In addition to the forced displacement mentioned earlier, Zimbabwe once again went through the charade of elections that, in fact, were marked by fraud and the improper participation of security forces in the tabulation of ballots, irregularities in the voter registration, and continued restrictions on speech, press, and assembly.
The world is also aware of the continuing tragic situation in Sudan. According to the World Health Organization, the conflict in Darfur has resulted in the deaths of at least 70,000 civilians, the internal displacement of more than 1.9 million civilians, and the flight of an estimated 210,000 refugees to neighboring Chad. Other estimations put it much higher, of up to 300,000 to 400,000 dead in Darfur.
When confronted with such numbers, one must take into account the attending human rights violations, including the abuse of children, extensive trafficking in persons, and acts of brutal torture, and violence against women.
Also alarming were reports of serious human rights violations by governments with which the United States has a close relationship. The 2005 reports give no indication that Saudi Arabia is correcting its traditional disregard for religious freedom. Officially sanctioned discrimination against the Shia Muslim minority continued, and Christians still face arrests and detention for practicing their faith even in the privacy of their own homes. One newspaper reported that 40 Pakistani citizens, including one Muslim, were arrested after holding Christian services in an apartment. Other human rights abuses took place in Saudi Arabia as well, including abuse of prisoners by security forces, arbitrary arrests, and legal and societal discrimination against women.
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Finally, I am deeply troubled by the lack of respect for human rights and religious freedom in Vietnam. Vietnam, as we know, is a one-party state run by the Communists which oppressively controls its citizens, rigidly represses political rights, and denies its people the exercise of religious freedom. The Country Report on Human Rights Practices documents that the government subjected religious leaders to administrative detention, including pagoda arrest. I saw that firsthand during my visit in December when I met with the Venerable Thich Quang Do in his pagoda. He could not leave. And subsequent to that he did leave, was subsequently arrested, only to be released, I think, because there was so much human outcry by those who respect him so much and want him free.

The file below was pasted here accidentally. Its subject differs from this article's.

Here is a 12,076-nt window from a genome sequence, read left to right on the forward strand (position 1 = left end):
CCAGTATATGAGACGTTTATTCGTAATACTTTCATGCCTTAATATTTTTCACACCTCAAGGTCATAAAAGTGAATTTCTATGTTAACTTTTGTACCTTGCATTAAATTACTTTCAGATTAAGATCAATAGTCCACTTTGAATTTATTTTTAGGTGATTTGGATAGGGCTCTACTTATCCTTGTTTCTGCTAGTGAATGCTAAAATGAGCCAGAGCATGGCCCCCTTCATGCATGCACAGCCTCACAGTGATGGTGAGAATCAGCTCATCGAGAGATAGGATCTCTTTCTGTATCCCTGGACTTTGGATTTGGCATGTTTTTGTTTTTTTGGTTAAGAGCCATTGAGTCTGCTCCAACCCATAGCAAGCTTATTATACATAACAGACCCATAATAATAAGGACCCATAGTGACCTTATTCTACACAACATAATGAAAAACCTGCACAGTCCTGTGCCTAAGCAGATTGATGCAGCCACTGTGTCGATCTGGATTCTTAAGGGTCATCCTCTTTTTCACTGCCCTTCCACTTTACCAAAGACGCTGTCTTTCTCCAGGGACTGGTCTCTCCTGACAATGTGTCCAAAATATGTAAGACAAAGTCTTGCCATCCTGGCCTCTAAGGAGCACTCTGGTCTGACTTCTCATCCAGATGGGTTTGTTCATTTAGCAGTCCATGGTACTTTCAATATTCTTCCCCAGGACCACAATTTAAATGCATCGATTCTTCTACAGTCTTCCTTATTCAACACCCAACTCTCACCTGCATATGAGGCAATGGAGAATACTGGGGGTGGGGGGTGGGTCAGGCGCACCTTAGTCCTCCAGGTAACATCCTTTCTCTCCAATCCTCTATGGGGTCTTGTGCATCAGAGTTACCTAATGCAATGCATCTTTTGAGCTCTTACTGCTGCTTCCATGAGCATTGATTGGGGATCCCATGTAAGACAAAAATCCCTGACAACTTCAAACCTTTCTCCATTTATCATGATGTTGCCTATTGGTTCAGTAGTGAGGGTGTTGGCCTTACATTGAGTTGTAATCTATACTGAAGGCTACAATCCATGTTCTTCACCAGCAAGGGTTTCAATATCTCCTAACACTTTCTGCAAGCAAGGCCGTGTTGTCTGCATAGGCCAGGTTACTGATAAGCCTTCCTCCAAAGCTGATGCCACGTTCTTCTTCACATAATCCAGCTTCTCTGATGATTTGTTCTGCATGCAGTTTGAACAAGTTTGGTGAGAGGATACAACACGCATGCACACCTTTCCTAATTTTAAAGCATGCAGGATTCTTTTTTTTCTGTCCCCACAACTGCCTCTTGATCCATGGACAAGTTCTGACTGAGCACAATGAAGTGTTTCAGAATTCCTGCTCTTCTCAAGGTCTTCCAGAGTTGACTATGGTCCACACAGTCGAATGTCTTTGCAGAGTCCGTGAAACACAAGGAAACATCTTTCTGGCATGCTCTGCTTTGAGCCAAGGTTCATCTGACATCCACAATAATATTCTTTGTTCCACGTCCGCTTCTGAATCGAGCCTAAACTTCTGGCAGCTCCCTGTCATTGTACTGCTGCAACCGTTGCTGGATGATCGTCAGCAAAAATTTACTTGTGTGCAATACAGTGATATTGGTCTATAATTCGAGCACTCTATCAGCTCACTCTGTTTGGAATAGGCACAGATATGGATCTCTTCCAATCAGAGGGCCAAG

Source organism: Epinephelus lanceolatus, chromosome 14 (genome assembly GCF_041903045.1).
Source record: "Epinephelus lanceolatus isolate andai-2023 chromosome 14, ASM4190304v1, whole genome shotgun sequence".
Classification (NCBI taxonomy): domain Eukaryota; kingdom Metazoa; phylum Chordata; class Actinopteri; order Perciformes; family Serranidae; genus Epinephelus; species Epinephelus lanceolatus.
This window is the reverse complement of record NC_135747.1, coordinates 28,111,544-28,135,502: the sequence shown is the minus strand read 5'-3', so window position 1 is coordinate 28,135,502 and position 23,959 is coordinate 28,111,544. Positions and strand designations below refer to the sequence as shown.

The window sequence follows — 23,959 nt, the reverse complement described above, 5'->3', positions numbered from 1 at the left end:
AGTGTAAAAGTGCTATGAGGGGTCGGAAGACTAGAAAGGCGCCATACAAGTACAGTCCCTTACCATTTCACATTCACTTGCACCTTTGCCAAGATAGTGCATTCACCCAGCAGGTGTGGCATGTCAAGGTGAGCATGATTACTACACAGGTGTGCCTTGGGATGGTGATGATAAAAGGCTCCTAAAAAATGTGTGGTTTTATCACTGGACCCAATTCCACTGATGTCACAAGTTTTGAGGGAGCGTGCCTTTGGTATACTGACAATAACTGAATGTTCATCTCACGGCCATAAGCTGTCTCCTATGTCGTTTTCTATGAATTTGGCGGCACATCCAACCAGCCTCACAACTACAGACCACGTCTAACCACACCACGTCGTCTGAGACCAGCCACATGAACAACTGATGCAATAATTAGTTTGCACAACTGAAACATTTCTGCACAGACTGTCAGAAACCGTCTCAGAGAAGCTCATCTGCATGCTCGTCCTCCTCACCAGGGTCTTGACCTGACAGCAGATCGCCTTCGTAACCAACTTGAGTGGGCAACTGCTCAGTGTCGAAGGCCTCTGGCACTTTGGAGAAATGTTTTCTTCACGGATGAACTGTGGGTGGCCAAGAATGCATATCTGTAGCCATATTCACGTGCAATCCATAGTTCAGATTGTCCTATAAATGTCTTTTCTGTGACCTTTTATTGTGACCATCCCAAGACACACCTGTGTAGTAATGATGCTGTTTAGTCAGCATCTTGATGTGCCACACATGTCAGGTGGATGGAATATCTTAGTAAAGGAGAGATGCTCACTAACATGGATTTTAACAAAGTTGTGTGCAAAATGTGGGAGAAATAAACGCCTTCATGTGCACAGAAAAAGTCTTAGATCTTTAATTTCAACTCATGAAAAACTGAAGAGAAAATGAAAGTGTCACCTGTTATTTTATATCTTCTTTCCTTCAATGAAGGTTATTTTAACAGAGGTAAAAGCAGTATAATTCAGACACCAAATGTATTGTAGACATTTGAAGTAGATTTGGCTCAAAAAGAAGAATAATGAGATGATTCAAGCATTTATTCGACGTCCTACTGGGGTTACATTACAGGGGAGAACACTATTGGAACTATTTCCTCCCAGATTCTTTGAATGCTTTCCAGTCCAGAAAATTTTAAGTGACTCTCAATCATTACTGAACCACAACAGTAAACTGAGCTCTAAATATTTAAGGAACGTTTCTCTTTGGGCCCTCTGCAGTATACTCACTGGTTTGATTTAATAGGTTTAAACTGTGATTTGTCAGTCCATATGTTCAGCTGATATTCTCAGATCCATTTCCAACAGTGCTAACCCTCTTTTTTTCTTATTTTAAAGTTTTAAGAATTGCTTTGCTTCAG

Just let me conclude by saying the biggest challenge with the country reports is not the reporting itself, but the uses to which this human rights reporting will be put to to achieve universal respect for human rights and thus greater peace and stability in the world.
Pope John Paul II once said: ''If you want peace, work for justice.'' These reports give us an insight, a real bird's-eye view as to what is happening in these countries and enables us to more authoritatively and, I think, hopefully more effectively work for justice, and, by doing so, to work for peace.
[The prepared statement of Mr. Smith follows:]
PREPARED STATEMENT OF THE HONORABLE CHRISTOPHER H. SMITH, A REPRESENTATIVE IN CONGRESS FROM THE STATE OF NEW JERSEY AND CHAIRMAN, SUBCOMMITTEE ON AFRICA, GLOBAL HUMAN RIGHTS AND INTERNATIONAL OPERATIONS
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I am pleased to convene this hearing of the Subcommittee on Africa, Global Human Rights and International Operations. The Subcommittee today is reviewing the State Department's 2005 Country Reports on Human Rights Practices, and in doing so, it is also examining the state of respect for human rights around the world.
Perhaps it would be useful to begin by reminding ourselves of some of the basic principles of human rights. Most importantly, human rights are not a concession or benefit conferred by the state. They are the entitlement of every human person on the basis of that person's inherent dignity and worth. Thus the Universal Declaration for Human Rights and subsequent international human rights treaties did not establish human rightsthey recognized those rights. Therefore, human rights cannot be abrogated or otherwise removed by any government. They are entitlements pre-existing and superseding the prerogatives of the government, and as such are either respected or violated.
Certain human rights are fundamental, and are the basis for the recognition and enjoyment of all other human rights. Foremost of these rights is the right to life. If a human being is denied or threatened with the denial of life, the existence of other rights is meaningless. And attempts to exclude any category of human beings from the inviolable right to life at the whim of expediency or the more powerful undermines and threatens the respect of life for all peoples. A determination to take the life of one human being easily translates into taking the life of another, limited only by the relative power of the aggressor and the vulnerability of the one whose life is threatened. It is for these reasons that the life of every human being, from conception to natural death, is of such critical, overriding importance.